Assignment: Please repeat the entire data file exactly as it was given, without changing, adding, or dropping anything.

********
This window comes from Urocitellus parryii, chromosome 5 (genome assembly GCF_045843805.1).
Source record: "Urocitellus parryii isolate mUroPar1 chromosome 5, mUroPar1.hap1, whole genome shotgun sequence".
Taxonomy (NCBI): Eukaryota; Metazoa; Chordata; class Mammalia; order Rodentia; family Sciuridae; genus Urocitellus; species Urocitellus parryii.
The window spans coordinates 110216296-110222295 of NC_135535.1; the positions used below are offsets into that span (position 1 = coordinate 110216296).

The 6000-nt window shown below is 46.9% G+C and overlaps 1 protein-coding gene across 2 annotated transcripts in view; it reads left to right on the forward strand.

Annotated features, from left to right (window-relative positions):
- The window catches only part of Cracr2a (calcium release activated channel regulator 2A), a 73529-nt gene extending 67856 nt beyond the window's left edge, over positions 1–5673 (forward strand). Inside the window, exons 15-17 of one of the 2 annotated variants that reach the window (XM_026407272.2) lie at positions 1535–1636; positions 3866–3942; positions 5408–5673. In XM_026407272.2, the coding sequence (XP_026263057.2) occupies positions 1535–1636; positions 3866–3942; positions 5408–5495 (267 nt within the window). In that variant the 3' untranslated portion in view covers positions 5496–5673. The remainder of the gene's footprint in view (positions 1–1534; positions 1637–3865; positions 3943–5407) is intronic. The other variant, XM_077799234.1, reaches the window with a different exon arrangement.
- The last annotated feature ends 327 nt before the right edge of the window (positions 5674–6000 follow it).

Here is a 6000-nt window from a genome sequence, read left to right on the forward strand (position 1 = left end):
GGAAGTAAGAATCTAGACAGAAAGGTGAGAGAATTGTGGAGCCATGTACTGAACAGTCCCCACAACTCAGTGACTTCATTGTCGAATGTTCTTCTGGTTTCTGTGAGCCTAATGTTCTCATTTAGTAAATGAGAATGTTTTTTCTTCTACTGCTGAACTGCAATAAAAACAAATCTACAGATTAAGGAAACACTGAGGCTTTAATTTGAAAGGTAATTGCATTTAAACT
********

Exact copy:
This window comes from Urocitellus parryii, chromosome 5 (genome assembly GCF_045843805.1).
Source record: "Urocitellus parryii isolate mUroPar1 chromosome 5, mUroPar1.hap1, whole genome shotgun sequence".
Taxonomy (NCBI): Eukaryota; Metazoa; Chordata; class Mammalia; order Rodentia; family Sciuridae; genus Urocitellus; species Urocitellus parryii.
The window spans coordinates 110216296-110222295 of NC_135535.1; the positions used below are offsets into that span (position 1 = coordinate 110216296).

The 6000-nt window shown below is 46.9% G+C and overlaps 1 protein-coding gene across 2 annotated transcripts in view; it reads left to right on the forward strand.

Annotated features, from left to right (window-relative positions):
- The window catches only part of Cracr2a (calcium release activated channel regulator 2A), a 73529-nt gene extending 67856 nt beyond the window's left edge, over positions 1–5673 (forward strand). Inside the window, exons 15-17 of one of the 2 annotated variants that reach the window (XM_026407272.2) lie at positions 1535–1636; positions 3866–3942; positions 5408–5673. In XM_026407272.2, the coding sequence (XP_026263057.2) occupies positions 1535–1636; positions 3866–3942; positions 5408–5495 (267 nt within the window). In that variant the 3' untranslated portion in view covers positions 5496–5673. The remainder of the gene's footprint in view (positions 1–1534; positions 1637–3865; positions 3943–5407) is intronic. The other variant, XM_077799234.1, reaches the window with a different exon arrangement.
- The last annotated feature ends 327 nt before the right edge of the window (positions 5674–6000 follow it).

Here is a 6000-nt window from a genome sequence, read left to right on the forward strand (position 1 = left end):
GGAAGTAAGAATCTAGACAGAAAGGTGAGAGAATTGTGGAGCCATGTACTGAACAGTCCCCACAACTCAGTGACTTCATTGTCGAATGTTCTTCTGGTTTCTGTGAGCCTAATGTTCTCATTTAGTAAATGAGAATGTTTTTTCTTCTACTGCTGAACTGCAATAAAAACAAATCTACAGATTAAGGAAACACTGAGGCTTTAATTTGAAAGGTAATTGCATTTAAACT